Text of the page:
Council to consider motion to protect Toronto’s music venues

November 3rd, 2016

Japandroids performing at Toronto's legendary Horseshoe Tavern, which celebrates its 69th birthday this year.

Japandroids performing at Toronto’s legendary Horseshoe Tavern, which celebrates its 69th birthday this year. (Photo credit: Bram Gonshor)

Toronto City Councillors Josh Colle and John Filion are proposing a motion to Council that would protect the city’s live music venues from the threat of development and make it easier for new live music venues to establish themselves in the city.

“The City of Toronto is North America’s third largest and Canada’s largest music market, having an estimated economic impact of at minimum $700 million per year,” says the motion. “However, the City of Toronto’s rapid gentrification and redevelopment could negatively impact its live music industry.” Development such as the city is currently experiencing drives up property values and the rents that music venues must pay. It also can lead to confrontations between new residential neighbourhoods and pre-established live music venues.

The motion contains six recommendations, which ask “City Council to direct the General Manager, Economic Development and Culture and the Chief Planner and Executive Director, City Planning to:

  1. develop a co-ordinated strategy to preserve existing live music venues in the City of Toronto;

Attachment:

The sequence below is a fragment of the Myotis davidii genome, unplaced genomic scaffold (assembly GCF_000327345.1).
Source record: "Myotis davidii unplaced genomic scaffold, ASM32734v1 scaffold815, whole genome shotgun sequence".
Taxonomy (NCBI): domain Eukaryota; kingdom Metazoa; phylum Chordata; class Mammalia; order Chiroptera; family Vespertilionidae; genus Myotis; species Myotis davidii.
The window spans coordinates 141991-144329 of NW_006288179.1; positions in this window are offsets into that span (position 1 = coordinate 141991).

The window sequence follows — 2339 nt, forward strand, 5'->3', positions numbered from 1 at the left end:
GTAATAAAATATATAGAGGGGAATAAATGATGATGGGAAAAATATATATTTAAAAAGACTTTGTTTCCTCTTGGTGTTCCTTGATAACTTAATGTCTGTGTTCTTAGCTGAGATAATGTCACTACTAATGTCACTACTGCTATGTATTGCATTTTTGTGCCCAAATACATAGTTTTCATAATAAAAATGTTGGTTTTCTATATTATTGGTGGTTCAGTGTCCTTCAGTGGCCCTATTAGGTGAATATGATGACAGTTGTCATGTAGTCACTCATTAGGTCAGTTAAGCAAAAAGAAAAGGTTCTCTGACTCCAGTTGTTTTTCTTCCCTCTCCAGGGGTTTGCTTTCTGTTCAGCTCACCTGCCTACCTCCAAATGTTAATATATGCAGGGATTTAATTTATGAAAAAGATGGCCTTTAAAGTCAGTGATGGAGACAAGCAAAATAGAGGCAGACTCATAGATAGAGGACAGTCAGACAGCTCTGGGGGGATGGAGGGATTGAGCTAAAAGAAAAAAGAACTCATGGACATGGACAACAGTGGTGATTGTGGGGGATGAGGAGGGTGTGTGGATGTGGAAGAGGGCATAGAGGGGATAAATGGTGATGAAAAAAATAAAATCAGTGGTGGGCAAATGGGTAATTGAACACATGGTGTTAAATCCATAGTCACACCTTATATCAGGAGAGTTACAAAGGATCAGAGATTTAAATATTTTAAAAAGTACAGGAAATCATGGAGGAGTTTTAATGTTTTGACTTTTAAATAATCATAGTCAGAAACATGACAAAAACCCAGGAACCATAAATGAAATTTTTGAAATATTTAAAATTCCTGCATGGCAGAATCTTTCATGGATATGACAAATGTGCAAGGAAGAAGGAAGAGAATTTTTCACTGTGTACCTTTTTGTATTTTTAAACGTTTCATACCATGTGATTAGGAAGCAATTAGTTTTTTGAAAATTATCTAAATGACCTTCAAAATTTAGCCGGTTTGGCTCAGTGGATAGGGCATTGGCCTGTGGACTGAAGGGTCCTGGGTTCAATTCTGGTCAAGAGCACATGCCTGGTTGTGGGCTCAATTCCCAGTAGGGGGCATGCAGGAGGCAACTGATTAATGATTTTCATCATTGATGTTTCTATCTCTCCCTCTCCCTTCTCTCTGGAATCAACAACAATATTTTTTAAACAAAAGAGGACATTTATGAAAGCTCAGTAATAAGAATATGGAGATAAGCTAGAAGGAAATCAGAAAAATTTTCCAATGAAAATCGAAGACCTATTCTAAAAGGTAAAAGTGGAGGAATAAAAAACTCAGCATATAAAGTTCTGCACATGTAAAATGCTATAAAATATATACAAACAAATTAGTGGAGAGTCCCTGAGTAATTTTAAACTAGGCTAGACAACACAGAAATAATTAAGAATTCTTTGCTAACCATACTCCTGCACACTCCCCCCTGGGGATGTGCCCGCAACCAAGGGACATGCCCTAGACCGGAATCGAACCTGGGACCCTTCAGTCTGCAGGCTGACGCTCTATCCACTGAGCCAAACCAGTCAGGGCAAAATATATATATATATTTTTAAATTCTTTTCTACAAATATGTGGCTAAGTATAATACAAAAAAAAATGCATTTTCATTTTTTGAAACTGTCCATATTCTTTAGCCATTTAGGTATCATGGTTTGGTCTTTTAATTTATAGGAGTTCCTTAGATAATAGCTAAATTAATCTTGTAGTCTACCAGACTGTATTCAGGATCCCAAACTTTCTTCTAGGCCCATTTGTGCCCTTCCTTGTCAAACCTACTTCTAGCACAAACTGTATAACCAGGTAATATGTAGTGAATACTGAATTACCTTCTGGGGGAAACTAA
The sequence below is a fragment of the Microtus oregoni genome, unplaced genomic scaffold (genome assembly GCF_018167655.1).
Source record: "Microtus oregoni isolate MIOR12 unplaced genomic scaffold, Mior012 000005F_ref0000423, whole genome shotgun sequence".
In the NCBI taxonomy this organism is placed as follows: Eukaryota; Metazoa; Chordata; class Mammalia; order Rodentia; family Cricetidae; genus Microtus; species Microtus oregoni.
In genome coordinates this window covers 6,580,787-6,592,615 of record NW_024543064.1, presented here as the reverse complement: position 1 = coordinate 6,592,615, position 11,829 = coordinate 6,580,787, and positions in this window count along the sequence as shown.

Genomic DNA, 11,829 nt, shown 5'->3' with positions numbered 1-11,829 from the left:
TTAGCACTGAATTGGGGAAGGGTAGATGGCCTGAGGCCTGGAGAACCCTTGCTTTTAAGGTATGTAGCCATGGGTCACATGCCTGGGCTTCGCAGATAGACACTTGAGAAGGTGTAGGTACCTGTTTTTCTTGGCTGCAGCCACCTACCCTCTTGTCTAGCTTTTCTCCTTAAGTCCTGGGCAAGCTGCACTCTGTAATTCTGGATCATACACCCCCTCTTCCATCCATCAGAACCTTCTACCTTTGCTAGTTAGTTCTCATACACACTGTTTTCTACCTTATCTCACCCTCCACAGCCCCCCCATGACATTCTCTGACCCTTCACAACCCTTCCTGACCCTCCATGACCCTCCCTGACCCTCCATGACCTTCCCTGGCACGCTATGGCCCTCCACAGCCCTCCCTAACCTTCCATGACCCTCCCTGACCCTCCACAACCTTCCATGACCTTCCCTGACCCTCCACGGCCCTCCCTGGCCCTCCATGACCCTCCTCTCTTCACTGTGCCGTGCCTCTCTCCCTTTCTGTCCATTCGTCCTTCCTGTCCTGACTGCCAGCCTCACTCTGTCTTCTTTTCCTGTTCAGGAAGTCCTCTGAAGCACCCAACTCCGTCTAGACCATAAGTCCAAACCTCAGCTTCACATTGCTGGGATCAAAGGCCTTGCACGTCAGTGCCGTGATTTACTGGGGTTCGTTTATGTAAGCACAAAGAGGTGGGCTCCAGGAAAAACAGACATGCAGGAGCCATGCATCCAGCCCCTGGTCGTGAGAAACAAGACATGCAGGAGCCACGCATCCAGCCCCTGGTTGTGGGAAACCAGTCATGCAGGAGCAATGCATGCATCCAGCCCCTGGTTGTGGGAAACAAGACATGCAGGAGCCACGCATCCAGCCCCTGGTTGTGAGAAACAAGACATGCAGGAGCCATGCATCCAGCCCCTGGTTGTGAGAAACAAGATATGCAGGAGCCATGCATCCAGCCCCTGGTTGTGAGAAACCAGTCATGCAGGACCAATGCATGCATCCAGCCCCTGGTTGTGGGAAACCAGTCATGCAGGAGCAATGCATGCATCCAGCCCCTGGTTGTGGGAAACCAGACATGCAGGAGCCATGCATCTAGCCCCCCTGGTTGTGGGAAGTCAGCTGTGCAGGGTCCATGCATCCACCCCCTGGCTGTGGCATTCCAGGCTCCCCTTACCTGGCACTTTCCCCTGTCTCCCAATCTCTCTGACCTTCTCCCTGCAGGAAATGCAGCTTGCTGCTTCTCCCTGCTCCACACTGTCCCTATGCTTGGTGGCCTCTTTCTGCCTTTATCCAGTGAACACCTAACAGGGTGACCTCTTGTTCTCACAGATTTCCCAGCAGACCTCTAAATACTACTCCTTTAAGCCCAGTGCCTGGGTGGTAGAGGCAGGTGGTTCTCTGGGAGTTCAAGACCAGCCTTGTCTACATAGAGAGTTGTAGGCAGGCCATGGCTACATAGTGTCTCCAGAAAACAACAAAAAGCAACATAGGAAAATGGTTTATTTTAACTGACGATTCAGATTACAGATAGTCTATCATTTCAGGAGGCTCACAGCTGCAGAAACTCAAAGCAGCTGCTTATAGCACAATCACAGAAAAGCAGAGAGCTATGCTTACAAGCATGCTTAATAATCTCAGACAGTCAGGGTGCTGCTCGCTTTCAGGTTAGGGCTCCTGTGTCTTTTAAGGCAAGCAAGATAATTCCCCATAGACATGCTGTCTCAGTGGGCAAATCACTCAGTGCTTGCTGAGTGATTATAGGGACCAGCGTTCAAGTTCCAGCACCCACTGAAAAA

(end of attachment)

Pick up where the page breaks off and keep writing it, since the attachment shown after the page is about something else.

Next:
2. designate senior staff members in the City Planning, Municipal Licensing and Standards and Toronto Building Divisions to act as liaisons with the City’s Film and Entertainment Industries staff to provide advice to individuals or organizations wishing to establish music venues;
  3. examine changes to regulatory frameworks to encourage the establishment of both traditional and temporary (pop-up) new live music venues in Toronto, such examination to include whether such venues could be included in employment land use categories;
  4. review strategies which have been successfully used in other jurisdictions, including financial incentives, to support live music venues;
  5. create an inventory of live music venues currently operating in the City of Toronto; and
  6. consult with the Toronto Music Advisory Council and other industry stakeholders on a to e above,and report to the Toronto Music Advisory Council and the Economic Development Committee as soon as possible in 2017.”

This is a strong proposal which recognizes that the challenges facing Toronto’s live music venues are two-sided. The issue is not just keeping existing venues from closing, but ensuring that the city is a place where entrepreneurs and businesspeople can open new venues and contribute to our vibrant music scene and music economy.

This motion will be considered by Toronto City Council on November 8, 2016.

Read the motion to council.